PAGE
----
In 1810, when the 9th lord of the domain, Yasuchika Tsugaru, finally received approval from the shogunate to rebuild the castle tower under the pretext of ``building a new three-story turret.'' What was rebuilt at this time was the three-layer, three-story Gosankai Yagura, which is still known today as ``the lowest extant castle tower in Japan.''
Hirosaki Castle after the Meiji era
In the Meiji era, the Castle Abolition Order was issued and castles across the country began to be demolished all at once. Hirosaki Castle was no exception, and in 1873, the Honmaru Palace and martial arts hall were demolished. Afterwards, the former feudal lord, the Tsugaru clan, decided to open up the castle ruins as a public park, so he applied to the army to lease the castle grounds and was granted permission. Therefore, the buildings of Hirosaki Castle were spared further demolition.
In 1895, Hirosaki Castle was opened to the public as Hirosaki Park, and many cherry blossoms were planted there, making it a famous cherry blossom viewing spot.
In 1937, the existing buildings of Hirosaki Castle, except for the Sannomaru East Gate, were designated as national treasures (currently important cultural properties).
Later, in 1950, it became an important cultural property, and remains so to this day.
Since Hirosaki Castle was later designated as a national historic site, its official name was changed to "Tsugaru Castle Ruins."
Current Hirosaki Castle
In the current Hirosaki Castle, the Gosankai Yagura (castle tower), Tatsumi Yagura, Ushitora Yagura, Mishin Yagura, Sannomaru Otemon, Sannomaru East Gate, Ninomaru South Gate, Ninomaru East Gate, and the northern Kakuhoku Gate (Kikkomon) remain as they were when the castle was built. It still exists and is designated as an important cultural property. In addition, Hirosaki Park is home to approximately 2,600 cherry blossom trees and is famous nationwide as a ``cherry blossom viewing spot.'' As the cherry blossoms are in full bloom during Golden Week, people come from all over the country to enjoy the last of the cherry blossoms.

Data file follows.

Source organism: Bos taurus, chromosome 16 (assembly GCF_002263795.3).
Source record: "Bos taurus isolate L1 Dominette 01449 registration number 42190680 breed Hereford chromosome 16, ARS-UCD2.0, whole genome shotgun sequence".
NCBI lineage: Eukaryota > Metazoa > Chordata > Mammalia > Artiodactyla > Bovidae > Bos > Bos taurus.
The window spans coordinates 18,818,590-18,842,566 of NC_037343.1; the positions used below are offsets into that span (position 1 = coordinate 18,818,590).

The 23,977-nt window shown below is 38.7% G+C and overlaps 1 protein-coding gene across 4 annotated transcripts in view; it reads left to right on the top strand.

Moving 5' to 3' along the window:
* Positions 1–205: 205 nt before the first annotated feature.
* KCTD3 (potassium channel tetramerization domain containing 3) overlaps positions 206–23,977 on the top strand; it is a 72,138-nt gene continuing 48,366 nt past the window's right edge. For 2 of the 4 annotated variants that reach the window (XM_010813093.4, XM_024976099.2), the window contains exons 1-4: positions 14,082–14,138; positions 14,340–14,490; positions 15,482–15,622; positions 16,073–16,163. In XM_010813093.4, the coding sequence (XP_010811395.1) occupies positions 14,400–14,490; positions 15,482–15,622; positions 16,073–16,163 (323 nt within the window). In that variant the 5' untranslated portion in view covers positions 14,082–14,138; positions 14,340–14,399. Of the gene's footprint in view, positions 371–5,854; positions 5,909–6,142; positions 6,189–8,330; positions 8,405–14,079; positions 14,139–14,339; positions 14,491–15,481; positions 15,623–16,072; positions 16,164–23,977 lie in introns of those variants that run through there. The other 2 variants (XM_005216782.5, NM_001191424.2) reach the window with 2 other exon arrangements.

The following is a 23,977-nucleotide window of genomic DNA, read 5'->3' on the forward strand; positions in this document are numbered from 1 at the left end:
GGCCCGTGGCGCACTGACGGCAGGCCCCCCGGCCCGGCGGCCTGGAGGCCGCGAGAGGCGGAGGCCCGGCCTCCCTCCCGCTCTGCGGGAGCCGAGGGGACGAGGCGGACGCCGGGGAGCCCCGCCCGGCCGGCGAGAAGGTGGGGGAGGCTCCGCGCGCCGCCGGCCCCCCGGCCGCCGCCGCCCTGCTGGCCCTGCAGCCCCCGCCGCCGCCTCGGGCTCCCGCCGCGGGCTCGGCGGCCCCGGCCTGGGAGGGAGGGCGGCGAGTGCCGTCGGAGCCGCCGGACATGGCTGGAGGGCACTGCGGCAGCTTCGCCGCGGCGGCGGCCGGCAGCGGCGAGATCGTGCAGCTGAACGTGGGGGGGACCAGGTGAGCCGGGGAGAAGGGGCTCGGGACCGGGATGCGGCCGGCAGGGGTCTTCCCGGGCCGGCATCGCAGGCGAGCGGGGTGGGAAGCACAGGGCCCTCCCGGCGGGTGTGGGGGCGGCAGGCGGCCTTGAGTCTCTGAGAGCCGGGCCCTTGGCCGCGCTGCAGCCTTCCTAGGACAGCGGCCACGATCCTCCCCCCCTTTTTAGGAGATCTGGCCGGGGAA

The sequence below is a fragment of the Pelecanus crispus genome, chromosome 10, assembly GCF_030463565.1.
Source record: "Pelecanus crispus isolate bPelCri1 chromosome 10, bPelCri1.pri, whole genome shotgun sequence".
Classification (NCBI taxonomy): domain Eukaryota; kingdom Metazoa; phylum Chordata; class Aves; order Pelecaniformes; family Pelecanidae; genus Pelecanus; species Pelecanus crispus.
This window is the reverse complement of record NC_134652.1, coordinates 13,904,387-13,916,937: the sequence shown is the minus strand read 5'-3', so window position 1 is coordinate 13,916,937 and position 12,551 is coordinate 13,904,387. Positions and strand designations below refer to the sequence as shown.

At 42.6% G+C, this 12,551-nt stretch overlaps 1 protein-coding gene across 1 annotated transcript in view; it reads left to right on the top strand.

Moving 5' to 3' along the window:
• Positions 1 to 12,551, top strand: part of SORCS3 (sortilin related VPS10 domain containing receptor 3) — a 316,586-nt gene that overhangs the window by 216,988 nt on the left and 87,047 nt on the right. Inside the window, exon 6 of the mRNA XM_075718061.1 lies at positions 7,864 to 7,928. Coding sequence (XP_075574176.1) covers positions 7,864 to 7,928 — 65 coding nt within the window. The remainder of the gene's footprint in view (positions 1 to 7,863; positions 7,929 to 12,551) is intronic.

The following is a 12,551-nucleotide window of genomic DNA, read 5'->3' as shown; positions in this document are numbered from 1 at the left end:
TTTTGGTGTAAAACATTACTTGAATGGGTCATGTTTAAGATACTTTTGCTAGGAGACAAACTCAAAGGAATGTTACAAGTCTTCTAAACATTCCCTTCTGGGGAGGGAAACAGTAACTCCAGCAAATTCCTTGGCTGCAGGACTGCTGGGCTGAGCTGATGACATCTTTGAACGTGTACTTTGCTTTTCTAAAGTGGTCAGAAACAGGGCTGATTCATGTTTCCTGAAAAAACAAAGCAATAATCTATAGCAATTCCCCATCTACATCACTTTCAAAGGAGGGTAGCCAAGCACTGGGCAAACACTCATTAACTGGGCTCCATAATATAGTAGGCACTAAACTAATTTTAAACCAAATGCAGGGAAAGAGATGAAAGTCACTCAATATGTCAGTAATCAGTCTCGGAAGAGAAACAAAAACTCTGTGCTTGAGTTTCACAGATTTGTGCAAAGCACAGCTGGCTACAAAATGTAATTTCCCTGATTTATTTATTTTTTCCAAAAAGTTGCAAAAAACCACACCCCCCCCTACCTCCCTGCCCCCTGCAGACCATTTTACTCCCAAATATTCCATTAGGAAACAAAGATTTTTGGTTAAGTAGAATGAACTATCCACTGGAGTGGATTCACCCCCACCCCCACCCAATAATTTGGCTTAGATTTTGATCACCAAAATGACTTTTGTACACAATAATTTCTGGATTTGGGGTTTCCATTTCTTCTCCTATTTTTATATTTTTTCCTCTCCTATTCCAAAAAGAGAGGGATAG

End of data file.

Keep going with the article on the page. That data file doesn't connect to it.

In addition, seasonal festivals and events such as chrysanthemum festivals in autumn and snow lanterns in winter are held, and the area is crowded with locals and tourists each time.

History of the Hirosaki clan, whose domain office is Hirosaki Castle

Hirosaki domainTsugaru family continues to rule
The Hirosaki domain was located in the western part of present-day Aomori prefecture. The Kuroishi clan was a branch domain, and the Tsugaru domain continued to rule this domain throughout the Edo period. Here, we will introduce the history of the Hirosaki clan in detail. Birth of the Hirosaki Clan The Hirosaki Clan was founded by Tamenobu Oura (
Hirosaki domain
Hirosaki Domain DATA
Domain officeHirosaki Castle
old areaTsugaru District, Mutsu Province
stone height100,000 koku
Fudai/TozamaForeigner
main lordTsugaru family
Estimated population280,000 people (first year of the Meiji era)

Tsugaru Tamenobu, a vassal of the Nambu clan, became independent by cutting off part of the Nambu clan's territory.